Records from 653 patients treated between 1991 and 1998 in the Oncology Practice Patterns Study (OPPS) were analyzed to determine contemporary chemotherapy delivery patterns in patients with intermediate-grade non-Hodgkin's lymphoma (NHL). Of the 653 patient records reviewed, 90 (14%) omitted an anthracycline or mitoxantrone (Novantrone) from primary therapy. Among patients receiving CHOP (cyclophosphamide [Cytoxan, Neosar], doxorubicin HCl, vincristine [Oncovin], prednisone) or CNOP (cyclophosphamide, mitoxantrone, vincristine, prednisone), 134 (27%) of 492 received an average relative dose intensity of less than 80% of the literature-referenced dose, due either to an inadequate planned or delivered dose. Of 181 advanced-stage patients with responsive disease, 28 (15%) failed to receive at least six treatment cycles. Overall, 283 (43%) of 653 patients potentially received suboptimal chemotherapy due either to choice of regimen or chemotherapy delivered. Patient age ≥ 65 y ears and cardiac comorbidity appeared to have the greatest influence on a physician's decision regarding chemotherapy administration. Among the 492 patients who received CHOP or CNOP, 235 (48%) experienced a delay or reduction in chemotherapy dose (usually neutropenia-related), 100 (20%) developed mucositis, and 116 (24%) were hospitalized for febrile neutropenia. Growth factor was administered to 261 patients (53%), and its primary prophylactic use was associated with a significant reduction in the incidence of hospitalizations for febrile neutropenia in all patient subgroups receiving appropriate chemotherapeutic dose intensity (P = .02). This assessment of chemotherapy delivery to patients with intermediate-grade NHL showed significant variation from current standards. Further analysis of factors influencing chemotherapy delivery might improve therapeutic outcomes.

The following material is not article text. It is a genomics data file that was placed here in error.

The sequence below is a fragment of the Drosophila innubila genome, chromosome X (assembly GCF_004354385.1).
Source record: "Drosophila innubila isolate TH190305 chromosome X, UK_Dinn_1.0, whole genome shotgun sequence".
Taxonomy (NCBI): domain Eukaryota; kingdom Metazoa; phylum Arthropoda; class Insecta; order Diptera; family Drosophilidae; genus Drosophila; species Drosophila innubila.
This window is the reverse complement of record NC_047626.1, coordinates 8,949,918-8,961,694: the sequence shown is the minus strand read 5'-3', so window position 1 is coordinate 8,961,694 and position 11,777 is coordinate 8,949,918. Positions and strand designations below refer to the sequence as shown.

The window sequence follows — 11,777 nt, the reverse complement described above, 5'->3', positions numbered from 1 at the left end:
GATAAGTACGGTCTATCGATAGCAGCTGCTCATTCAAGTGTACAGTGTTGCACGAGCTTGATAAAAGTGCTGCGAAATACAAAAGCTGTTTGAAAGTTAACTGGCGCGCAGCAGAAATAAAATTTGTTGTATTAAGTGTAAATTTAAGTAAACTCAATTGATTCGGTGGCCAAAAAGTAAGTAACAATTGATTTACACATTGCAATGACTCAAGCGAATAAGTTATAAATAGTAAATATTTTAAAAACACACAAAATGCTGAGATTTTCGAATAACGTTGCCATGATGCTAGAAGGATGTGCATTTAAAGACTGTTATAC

|Original language||English (US)|
|Number of pages||11|
|State||Published - 2001|